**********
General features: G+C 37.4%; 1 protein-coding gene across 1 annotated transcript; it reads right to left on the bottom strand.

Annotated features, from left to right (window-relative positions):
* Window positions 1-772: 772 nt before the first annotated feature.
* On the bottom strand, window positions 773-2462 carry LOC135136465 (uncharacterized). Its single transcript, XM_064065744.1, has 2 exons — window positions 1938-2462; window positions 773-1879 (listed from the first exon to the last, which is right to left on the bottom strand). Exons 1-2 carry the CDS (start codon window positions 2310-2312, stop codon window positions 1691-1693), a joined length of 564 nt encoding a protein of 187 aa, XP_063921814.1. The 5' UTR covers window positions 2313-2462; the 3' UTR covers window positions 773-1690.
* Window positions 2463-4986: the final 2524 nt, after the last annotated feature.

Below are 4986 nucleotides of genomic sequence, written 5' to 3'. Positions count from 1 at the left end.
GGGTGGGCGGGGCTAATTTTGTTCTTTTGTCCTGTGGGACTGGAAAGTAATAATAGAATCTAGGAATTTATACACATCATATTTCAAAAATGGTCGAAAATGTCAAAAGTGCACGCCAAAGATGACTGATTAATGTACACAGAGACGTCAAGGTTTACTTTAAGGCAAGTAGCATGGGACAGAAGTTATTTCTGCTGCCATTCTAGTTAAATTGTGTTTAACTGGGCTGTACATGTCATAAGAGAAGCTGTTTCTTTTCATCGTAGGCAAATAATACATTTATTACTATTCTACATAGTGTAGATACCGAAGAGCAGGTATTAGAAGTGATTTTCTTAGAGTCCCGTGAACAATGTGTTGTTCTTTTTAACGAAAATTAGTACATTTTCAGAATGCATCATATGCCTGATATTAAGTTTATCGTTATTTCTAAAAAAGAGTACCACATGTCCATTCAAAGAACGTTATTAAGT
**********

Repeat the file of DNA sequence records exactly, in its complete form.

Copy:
General features: G+C 37.4%; 1 protein-coding gene across 1 annotated transcript; it reads right to left on the bottom strand.

Annotated features, from left to right (window-relative positions):
* Window positions 1-772: 772 nt before the first annotated feature.
* On the bottom strand, window positions 773-2462 carry LOC135136465 (uncharacterized). Its single transcript, XM_064065744.1, has 2 exons — window positions 1938-2462; window positions 773-1879 (listed from the first exon to the last, which is right to left on the bottom strand). Exons 1-2 carry the CDS (start codon window positions 2310-2312, stop codon window positions 1691-1693), a joined length of 564 nt encoding a protein of 187 aa, XP_063921814.1. The 5' UTR covers window positions 2313-2462; the 3' UTR covers window positions 773-1690.
* Window positions 2463-4986: the final 2524 nt, after the last annotated feature.

Below are 4986 nucleotides of genomic sequence, written 5' to 3'. Positions count from 1 at the left end.
GGGTGGGCGGGGCTAATTTTGTTCTTTTGTCCTGTGGGACTGGAAAGTAATAATAGAATCTAGGAATTTATACACATCATATTTCAAAAATGGTCGAAAATGTCAAAAGTGCACGCCAAAGATGACTGATTAATGTACACAGAGACGTCAAGGTTTACTTTAAGGCAAGTAGCATGGGACAGAAGTTATTTCTGCTGCCATTCTAGTTAAATTGTGTTTAACTGGGCTGTACATGTCATAAGAGAAGCTGTTTCTTTTCATCGTAGGCAAATAATACATTTATTACTATTCTACATAGTGTAGATACCGAAGAGCAGGTATTAGAAGTGATTTTCTTAGAGTCCCGTGAACAATGTGTTGTTCTTTTTAACGAAAATTAGTACATTTTCAGAATGCATCATATGCCTGATATTAAGTTTATCGTTATTTCTAAAAAAGAGTACCACATGTCCATTCAAAGAACGTTATTAAGT